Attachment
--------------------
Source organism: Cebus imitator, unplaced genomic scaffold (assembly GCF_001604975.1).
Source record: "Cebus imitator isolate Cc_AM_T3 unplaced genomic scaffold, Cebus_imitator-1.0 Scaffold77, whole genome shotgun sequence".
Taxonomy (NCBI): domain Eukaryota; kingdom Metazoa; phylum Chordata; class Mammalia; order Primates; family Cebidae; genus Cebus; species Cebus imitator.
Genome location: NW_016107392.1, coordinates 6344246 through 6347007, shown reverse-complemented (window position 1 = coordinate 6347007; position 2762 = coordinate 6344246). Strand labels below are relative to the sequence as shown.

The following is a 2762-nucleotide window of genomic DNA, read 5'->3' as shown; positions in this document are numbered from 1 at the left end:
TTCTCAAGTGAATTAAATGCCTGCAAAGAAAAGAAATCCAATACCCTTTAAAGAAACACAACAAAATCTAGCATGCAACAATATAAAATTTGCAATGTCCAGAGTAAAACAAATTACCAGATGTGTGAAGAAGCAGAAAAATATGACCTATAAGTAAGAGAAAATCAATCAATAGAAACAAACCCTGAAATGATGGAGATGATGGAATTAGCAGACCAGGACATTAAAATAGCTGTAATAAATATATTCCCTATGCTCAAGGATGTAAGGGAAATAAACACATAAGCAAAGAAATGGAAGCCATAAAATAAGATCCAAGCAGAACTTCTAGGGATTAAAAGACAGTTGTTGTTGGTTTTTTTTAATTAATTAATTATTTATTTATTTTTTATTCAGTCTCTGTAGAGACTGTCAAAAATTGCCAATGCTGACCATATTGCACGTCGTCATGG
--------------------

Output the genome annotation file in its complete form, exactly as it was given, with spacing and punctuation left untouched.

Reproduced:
Source organism: Cebus imitator, unplaced genomic scaffold (assembly GCF_001604975.1).
Source record: "Cebus imitator isolate Cc_AM_T3 unplaced genomic scaffold, Cebus_imitator-1.0 Scaffold77, whole genome shotgun sequence".
Taxonomy (NCBI): domain Eukaryota; kingdom Metazoa; phylum Chordata; class Mammalia; order Primates; family Cebidae; genus Cebus; species Cebus imitator.
Genome location: NW_016107392.1, coordinates 6344246 through 6347007, shown reverse-complemented (window position 1 = coordinate 6347007; position 2762 = coordinate 6344246). Strand labels below are relative to the sequence as shown.

The following is a 2762-nucleotide window of genomic DNA, read 5'->3' as shown; positions in this document are numbered from 1 at the left end:
TTCTCAAGTGAATTAAATGCCTGCAAAGAAAAGAAATCCAATACCCTTTAAAGAAACACAACAAAATCTAGCATGCAACAATATAAAATTTGCAATGTCCAGAGTAAAACAAATTACCAGATGTGTGAAGAAGCAGAAAAATATGACCTATAAGTAAGAGAAAATCAATCAATAGAAACAAACCCTGAAATGATGGAGATGATGGAATTAGCAGACCAGGACATTAAAATAGCTGTAATAAATATATTCCCTATGCTCAAGGATGTAAGGGAAATAAACACATAAGCAAAGAAATGGAAGCCATAAAATAAGATCCAAGCAGAACTTCTAGGGATTAAAAGACAGTTGTTGTTGGTTTTTTTTAATTAATTAATTATTTATTTATTTTTTATTCAGTCTCTGTAGAGACTGTCAAAAATTGCCAATGCTGACCATATTGCACGTCGTCATGG